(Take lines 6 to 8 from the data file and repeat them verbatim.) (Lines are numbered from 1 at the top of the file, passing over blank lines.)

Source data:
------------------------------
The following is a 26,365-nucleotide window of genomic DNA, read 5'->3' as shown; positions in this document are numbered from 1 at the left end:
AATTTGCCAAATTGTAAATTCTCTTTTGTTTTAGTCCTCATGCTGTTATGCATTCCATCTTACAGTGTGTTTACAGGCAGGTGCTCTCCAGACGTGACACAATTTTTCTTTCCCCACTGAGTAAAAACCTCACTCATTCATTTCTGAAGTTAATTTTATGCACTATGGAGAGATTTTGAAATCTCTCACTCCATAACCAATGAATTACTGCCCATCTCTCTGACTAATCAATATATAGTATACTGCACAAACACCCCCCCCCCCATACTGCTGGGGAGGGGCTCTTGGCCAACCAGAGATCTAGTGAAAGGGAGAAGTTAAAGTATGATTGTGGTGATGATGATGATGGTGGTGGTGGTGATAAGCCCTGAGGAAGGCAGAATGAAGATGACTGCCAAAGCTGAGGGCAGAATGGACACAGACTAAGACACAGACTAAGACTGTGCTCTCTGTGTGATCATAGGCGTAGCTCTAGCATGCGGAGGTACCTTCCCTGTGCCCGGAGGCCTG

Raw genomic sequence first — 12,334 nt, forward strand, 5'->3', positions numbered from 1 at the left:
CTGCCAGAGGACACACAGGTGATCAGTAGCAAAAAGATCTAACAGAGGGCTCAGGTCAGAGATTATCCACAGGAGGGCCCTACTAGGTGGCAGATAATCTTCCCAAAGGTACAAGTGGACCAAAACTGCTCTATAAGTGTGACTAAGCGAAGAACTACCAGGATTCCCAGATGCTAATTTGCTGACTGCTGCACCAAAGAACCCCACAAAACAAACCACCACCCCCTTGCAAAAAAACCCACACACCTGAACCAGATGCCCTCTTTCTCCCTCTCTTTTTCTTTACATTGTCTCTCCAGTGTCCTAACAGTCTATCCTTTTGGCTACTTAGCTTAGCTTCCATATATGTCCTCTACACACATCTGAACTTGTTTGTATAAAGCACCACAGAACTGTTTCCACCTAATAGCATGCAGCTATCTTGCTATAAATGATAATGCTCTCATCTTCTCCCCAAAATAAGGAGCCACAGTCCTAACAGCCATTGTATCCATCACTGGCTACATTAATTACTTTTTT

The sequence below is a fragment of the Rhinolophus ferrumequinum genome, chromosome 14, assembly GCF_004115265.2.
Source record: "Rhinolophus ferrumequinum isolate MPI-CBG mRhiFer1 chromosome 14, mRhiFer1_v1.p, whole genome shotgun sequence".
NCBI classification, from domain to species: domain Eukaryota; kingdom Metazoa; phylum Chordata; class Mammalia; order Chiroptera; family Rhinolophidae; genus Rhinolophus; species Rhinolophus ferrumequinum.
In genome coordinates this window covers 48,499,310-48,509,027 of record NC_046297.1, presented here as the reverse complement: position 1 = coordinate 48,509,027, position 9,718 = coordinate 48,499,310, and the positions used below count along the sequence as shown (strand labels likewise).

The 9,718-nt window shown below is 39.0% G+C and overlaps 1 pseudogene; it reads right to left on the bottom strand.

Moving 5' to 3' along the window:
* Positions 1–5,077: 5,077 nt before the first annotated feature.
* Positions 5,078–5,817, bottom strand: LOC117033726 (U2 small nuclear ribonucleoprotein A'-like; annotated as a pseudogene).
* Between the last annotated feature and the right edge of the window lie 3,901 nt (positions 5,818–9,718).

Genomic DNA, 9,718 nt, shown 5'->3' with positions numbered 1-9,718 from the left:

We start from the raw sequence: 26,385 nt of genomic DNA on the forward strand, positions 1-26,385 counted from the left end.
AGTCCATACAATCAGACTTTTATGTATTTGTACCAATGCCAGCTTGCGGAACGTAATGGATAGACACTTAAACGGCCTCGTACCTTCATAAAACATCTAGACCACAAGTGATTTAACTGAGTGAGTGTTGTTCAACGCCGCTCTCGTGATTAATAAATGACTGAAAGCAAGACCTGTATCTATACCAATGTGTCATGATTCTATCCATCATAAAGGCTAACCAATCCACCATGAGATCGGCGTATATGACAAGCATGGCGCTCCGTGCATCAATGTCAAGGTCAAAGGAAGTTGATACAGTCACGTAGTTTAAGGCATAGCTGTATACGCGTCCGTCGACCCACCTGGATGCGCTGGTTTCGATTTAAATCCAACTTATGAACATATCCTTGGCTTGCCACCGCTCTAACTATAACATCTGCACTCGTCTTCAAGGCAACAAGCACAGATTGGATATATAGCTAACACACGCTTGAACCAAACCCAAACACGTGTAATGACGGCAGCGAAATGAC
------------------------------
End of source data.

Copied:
Source record: "Rhinolophus ferrumequinum isolate MPI-CBG mRhiFer1 chromosome 14, mRhiFer1_v1.p, whole genome shotgun sequence".
NCBI classification, from domain to species: domain Eukaryota; kingdom Metazoa; phylum Chordata; class Mammalia; order Chiroptera; family Rhinolophidae; genus Rhinolophus; species Rhinolophus ferrumequinum.
In genome coordinates this window covers 48,499,310-48,509,027 of record NC_046297.1, presented here as the reverse complement: position 1 = coordinate 48,509,027, position 9,718 = coordinate 48,499,310, and the positions used below count along the sequence as shown (strand labels likewise).